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Home Safety: Top Tips to Protect Aging Adults from Elder Abuse and Financial Predators

Elder abuse happens to 1 in 10 seniors. Help spot the signs of elder abuse and protect your loved one.

Top Tips to Protect Aging Adults from Elder Abuse and Financial Predators

As individuals age and have less mobility and independence, they are more susceptible to elder abuse and becoming a victim of financial predators.

Elder abuse can include physical, sexual and emotional abuse, exploitation, neglect and abandonment. Predators can include staff at a nursing home or caretaking facilities, children, spouses, family members or even strangers.

Protect your loved one! Look for the warning signs of elder abuse:

  • Physical: bruises, burns, abrasions, broken bones, pressure marks.
  • Emotional: unexplained or unusual depression, withdrawal from normal activities, change in alertness, strained relationships. arguments between caregiver and adult.
  • Neglect: poor hygiene, sudden weight loss, bedsores and other unattended medical needs.
  • Verbal or emotional abuse: Overhearing or witnessing threats, demeaning comments or power struggles between older adult and caretaker or another individual.

Financial Abuse and Financial Predators

Very few cases of financial abuse are actually reported. It can be heartbreaking for an older individual to work hard their entire life, only to be preyed upon by a stranger or loved one.

7 warning signs that may indicate a senior is a victim of financial abuse:

Bills are going past due or unpaid even though the individual has the resources to pay them.

Items or services are being purchased that the older adult doesn’t have a use for such as gym memberships or new technology.

Items are purchased at a time when senior wouldn’t be active on the account such as ATM withdraws late at night.

Money or valuable items are missing from the adult’s home.

Sudden changes are made to power of attorney, property titles or wills.

An adult is receiving care at a rate much lower than the quality he/she can afford.

An adult is isolated from family or is afraid to speak in front of family members, caregivers or friends.

If you see any of these signs, report the abuse to proper authorities so they can investigate further.

Seniors who have been abused in some form have a 300% higher risk of death compared to individuals who have not been mistreated. Abuse can also cause depression, isolation and withdraw from normal activities. Watch for the warning signs to protect your loved one.

Home Care Tip:

When you partner with a home care agency, the caregiver, office staff, and office owner have a fresh set of eyes to detect the early signs of elder abuse. If you’re an adult child who is living in a different city or state, having the peace of mind from a home care agency to not only provide the care but to provide a set of eyes to spot elder and financial abuse can be an added peace of mind.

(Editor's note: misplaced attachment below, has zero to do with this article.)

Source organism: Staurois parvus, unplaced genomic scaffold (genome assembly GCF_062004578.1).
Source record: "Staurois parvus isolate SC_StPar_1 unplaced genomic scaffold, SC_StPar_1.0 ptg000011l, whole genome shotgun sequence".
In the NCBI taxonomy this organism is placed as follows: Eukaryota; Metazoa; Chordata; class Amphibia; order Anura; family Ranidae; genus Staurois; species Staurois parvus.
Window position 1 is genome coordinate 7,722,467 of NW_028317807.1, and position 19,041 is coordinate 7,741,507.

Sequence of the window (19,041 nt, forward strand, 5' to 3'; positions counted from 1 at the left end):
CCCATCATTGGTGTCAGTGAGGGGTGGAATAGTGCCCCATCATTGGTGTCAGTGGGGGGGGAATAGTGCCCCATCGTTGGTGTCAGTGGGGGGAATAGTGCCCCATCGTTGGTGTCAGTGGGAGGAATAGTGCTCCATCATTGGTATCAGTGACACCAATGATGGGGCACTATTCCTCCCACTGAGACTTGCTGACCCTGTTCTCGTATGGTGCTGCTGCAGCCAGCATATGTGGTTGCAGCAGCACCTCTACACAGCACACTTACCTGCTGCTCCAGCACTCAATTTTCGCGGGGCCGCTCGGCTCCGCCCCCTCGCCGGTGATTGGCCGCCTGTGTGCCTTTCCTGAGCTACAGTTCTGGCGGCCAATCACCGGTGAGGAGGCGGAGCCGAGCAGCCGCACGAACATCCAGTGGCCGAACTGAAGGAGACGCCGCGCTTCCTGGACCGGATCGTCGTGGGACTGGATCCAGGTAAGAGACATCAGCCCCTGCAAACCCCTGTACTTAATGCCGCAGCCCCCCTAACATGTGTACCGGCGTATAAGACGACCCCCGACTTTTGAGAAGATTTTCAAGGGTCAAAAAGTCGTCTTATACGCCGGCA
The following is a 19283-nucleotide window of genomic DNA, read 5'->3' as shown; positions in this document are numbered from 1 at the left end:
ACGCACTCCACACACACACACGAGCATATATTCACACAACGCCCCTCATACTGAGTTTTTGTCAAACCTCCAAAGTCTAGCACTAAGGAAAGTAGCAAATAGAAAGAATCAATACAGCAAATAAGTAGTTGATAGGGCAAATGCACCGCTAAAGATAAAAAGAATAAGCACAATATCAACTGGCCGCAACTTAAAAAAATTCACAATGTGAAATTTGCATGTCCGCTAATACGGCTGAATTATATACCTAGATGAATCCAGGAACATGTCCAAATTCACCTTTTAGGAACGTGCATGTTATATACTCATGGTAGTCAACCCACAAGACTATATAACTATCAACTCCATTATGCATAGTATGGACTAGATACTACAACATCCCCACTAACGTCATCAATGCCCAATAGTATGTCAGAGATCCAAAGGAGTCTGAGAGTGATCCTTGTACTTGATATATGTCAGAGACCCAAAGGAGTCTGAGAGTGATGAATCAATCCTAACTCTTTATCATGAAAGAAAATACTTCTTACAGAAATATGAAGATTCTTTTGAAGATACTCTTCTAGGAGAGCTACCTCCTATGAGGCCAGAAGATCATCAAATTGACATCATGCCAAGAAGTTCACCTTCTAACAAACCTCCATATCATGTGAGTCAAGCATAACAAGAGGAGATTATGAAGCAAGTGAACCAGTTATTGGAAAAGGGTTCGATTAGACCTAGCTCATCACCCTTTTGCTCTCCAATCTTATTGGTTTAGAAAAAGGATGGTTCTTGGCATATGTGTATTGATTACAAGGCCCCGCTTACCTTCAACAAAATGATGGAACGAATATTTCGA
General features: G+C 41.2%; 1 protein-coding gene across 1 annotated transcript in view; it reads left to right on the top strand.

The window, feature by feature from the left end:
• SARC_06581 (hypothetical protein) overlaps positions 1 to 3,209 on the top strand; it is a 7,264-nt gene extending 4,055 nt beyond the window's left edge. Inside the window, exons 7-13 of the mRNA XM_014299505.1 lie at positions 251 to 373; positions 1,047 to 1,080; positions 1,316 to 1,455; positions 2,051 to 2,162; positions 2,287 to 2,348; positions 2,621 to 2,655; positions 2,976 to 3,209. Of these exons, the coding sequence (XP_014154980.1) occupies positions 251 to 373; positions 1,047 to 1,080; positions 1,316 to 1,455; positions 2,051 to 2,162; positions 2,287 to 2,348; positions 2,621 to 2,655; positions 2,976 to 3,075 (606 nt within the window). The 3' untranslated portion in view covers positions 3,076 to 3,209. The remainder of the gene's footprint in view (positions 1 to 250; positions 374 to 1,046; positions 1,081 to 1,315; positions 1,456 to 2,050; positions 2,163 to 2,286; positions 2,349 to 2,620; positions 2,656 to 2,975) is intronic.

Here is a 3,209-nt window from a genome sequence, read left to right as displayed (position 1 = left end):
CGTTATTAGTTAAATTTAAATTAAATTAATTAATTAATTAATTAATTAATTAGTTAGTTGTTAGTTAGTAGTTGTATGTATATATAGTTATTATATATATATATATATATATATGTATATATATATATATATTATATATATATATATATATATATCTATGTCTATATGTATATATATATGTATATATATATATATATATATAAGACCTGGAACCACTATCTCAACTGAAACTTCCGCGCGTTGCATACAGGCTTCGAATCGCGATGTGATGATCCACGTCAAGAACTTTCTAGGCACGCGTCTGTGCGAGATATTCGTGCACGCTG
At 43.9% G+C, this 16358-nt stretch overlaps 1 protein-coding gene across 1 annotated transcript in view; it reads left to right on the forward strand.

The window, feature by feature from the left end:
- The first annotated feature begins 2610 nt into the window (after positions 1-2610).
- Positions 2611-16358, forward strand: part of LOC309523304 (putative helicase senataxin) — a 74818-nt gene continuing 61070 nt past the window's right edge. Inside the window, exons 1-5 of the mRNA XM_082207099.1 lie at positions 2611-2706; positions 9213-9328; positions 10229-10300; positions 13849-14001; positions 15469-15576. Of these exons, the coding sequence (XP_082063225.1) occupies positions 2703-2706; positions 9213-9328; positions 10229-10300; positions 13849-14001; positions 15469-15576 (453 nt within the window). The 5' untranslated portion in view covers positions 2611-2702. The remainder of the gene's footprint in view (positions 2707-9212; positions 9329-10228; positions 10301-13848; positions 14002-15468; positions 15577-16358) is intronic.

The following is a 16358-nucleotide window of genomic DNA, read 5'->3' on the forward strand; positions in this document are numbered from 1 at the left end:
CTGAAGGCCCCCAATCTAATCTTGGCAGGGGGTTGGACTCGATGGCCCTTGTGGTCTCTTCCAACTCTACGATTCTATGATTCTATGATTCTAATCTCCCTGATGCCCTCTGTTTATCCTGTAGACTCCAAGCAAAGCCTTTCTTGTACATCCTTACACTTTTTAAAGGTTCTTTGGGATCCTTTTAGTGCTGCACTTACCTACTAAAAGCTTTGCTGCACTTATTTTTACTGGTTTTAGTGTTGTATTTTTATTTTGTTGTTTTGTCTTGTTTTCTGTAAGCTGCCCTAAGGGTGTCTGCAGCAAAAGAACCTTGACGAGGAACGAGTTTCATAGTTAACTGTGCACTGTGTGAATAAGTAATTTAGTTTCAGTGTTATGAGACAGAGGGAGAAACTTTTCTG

Ted Wolfendale

Administrator at Dial-a-Nurse
Mr. Wolfendale is a graduate of Stetson University, and Stetson University School of Law, and was admitted to the Florida Bar in 1988. He is admitted to practice in the Middle district of Florida, is an active member of the Florida Health Law section, and Lee County Bar Association.

In 1995 he became Administrator of Dial-a-Nurse nursing agency, the oldest nursing agency in the Southwest Florida succeeding his mother who started the company 37 years ago. He is also President of Nevco, Inc., an educational healthcare training company begun in 1988.

Mr. Wolfendale has worked with the U.S. Department of Commerce on various Missions to improve the quality of life around the world by development of supportive healthcare programs. In 2005 he traveled with U.S. officials and addressed the Italian National Government assisting in the creation of Nurse Education mandates for that Country. In 2006 he was invited and spoke with the National Institutes of Continuing Education in Eastern Europe on healthcare education and developmental mandates, and most recently represented the United States at the European Union in Lake Balaton, Hungary in 2011. In 2014 he traveled with the U.S. Department of State to Singapore, Malaysia and Vietnam in an effort to improve caregiver knowledge and training.

Mr. Wolfendale has worked with a number of non-profits in contributing and creating curriculum to improve the quality of life in third-world countries since 2001, and notably created a successful program in Odessa, India that has been modeled in other areas of the world. In his backyard, he has worked with local Goodwill Industries to provide curriculum and training to underserved individuals who have obtained employment as a result of educational training. He was the Congressional appointment to the Governor's purple ribbon task force in 2013, and has worked to educate caregivers in all aspects of Alzheimer's training.
Ted Wolfendale

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